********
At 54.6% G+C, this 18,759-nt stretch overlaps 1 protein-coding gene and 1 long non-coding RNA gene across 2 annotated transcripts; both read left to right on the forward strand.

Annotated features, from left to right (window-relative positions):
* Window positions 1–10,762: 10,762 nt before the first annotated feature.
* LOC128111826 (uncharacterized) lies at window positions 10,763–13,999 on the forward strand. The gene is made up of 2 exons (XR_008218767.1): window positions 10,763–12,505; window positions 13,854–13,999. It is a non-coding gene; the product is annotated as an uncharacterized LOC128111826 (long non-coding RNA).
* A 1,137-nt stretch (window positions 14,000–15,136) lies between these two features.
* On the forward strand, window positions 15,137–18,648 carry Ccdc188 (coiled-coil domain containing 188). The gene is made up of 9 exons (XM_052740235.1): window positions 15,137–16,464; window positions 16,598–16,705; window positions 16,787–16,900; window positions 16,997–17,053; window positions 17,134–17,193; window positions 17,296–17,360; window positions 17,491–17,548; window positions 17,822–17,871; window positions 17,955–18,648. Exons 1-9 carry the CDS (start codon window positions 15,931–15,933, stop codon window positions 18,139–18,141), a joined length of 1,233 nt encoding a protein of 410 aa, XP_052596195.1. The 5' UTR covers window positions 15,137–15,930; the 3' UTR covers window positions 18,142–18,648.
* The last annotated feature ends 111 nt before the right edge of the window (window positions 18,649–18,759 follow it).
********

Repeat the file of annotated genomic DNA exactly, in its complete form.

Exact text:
At 54.6% G+C, this 18,759-nt stretch overlaps 1 protein-coding gene and 1 long non-coding RNA gene across 2 annotated transcripts; both read left to right on the forward strand.

Annotated features, from left to right (window-relative positions):
* Window positions 1–10,762: 10,762 nt before the first annotated feature.
* LOC128111826 (uncharacterized) lies at window positions 10,763–13,999 on the forward strand. The gene is made up of 2 exons (XR_008218767.1): window positions 10,763–12,505; window positions 13,854–13,999. It is a non-coding gene; the product is annotated as an uncharacterized LOC128111826 (long non-coding RNA).
* A 1,137-nt stretch (window positions 14,000–15,136) lies between these two features.
* On the forward strand, window positions 15,137–18,648 carry Ccdc188 (coiled-coil domain containing 188). The gene is made up of 9 exons (XM_052740235.1): window positions 15,137–16,464; window positions 16,598–16,705; window positions 16,787–16,900; window positions 16,997–17,053; window positions 17,134–17,193; window positions 17,296–17,360; window positions 17,491–17,548; window positions 17,822–17,871; window positions 17,955–18,648. Exons 1-9 carry the CDS (start codon window positions 15,931–15,933, stop codon window positions 18,139–18,141), a joined length of 1,233 nt encoding a protein of 410 aa, XP_052596195.1. The 5' UTR covers window positions 15,137–15,930; the 3' UTR covers window positions 18,142–18,648.
* The last annotated feature ends 111 nt before the right edge of the window (window positions 18,649–18,759 follow it).